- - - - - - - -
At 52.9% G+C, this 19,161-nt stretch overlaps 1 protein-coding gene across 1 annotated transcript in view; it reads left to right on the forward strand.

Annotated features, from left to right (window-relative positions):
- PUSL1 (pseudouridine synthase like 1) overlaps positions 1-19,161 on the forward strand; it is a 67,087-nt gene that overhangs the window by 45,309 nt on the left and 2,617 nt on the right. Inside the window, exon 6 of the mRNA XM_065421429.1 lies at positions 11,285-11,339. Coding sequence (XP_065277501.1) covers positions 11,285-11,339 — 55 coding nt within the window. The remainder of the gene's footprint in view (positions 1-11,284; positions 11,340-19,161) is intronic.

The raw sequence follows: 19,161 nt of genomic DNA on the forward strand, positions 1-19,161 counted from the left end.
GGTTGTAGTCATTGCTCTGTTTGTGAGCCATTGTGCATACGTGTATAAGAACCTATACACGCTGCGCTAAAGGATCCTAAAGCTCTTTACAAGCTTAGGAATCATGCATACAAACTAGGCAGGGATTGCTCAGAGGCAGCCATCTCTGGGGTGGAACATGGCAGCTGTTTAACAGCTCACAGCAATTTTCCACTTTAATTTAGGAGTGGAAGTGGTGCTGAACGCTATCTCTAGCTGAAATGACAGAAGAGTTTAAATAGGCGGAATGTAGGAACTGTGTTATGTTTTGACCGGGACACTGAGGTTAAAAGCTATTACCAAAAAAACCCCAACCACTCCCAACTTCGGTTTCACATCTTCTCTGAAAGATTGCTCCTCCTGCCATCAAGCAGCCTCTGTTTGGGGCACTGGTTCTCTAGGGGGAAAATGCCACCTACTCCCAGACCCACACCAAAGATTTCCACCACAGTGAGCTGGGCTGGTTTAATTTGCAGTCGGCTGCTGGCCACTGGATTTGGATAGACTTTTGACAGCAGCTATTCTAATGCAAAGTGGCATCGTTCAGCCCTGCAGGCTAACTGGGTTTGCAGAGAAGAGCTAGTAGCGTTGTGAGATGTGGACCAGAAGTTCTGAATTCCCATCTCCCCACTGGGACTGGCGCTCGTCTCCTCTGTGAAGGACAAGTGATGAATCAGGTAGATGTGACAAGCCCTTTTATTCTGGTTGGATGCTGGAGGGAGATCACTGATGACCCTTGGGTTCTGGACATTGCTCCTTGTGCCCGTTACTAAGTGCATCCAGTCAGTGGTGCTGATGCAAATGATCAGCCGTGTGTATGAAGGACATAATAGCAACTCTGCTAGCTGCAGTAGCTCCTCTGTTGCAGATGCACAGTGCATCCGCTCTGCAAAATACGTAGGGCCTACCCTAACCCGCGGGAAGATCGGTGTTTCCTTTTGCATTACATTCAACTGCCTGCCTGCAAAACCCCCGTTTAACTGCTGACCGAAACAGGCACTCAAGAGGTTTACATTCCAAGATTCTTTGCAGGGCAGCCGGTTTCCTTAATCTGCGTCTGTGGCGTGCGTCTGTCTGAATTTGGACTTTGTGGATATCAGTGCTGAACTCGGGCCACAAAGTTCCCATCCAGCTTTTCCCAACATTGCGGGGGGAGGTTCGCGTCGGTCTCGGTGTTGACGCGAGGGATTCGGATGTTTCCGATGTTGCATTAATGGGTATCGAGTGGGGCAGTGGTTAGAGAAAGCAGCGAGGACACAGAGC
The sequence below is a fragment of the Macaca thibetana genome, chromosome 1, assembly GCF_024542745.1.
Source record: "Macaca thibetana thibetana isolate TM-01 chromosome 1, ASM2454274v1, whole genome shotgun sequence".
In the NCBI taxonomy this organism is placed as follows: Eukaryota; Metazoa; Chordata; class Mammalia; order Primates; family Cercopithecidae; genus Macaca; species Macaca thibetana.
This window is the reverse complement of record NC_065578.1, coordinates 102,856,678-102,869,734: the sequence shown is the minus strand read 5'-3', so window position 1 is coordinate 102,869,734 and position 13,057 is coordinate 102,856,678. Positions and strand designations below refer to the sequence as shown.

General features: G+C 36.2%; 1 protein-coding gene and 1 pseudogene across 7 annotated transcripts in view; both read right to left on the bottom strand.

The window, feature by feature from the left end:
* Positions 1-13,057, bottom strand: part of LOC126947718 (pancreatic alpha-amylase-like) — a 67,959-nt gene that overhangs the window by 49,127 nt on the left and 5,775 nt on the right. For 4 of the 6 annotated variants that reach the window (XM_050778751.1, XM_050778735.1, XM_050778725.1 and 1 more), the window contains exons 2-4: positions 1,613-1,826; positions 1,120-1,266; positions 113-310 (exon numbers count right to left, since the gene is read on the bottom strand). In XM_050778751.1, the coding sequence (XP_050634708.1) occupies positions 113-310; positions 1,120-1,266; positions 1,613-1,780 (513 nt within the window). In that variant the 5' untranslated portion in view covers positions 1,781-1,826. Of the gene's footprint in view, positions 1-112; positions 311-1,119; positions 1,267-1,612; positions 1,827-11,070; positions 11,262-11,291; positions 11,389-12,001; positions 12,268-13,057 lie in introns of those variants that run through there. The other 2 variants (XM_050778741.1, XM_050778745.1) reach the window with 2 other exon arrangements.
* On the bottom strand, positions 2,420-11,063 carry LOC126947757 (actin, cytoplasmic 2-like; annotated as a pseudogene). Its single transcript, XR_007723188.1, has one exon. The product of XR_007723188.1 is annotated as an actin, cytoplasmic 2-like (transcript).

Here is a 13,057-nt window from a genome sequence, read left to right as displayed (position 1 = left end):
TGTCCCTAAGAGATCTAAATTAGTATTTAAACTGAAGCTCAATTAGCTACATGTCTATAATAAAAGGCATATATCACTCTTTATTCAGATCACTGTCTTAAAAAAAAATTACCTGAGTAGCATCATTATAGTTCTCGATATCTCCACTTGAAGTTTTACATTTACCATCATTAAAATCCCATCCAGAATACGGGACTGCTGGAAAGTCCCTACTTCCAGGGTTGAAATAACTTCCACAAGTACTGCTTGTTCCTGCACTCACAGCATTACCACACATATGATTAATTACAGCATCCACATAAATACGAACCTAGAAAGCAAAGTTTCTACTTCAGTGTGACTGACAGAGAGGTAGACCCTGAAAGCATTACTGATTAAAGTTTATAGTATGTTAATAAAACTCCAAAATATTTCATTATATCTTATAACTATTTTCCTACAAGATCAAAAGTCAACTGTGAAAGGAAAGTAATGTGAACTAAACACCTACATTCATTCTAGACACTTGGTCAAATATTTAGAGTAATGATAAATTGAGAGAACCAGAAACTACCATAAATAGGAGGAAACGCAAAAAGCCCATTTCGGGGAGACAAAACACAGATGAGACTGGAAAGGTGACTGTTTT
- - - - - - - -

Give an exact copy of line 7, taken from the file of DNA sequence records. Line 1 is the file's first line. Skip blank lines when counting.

Source record: "Macaca thibetana thibetana isolate TM-01 chromosome 1, ASM2454274v1, whole genome shotgun sequence".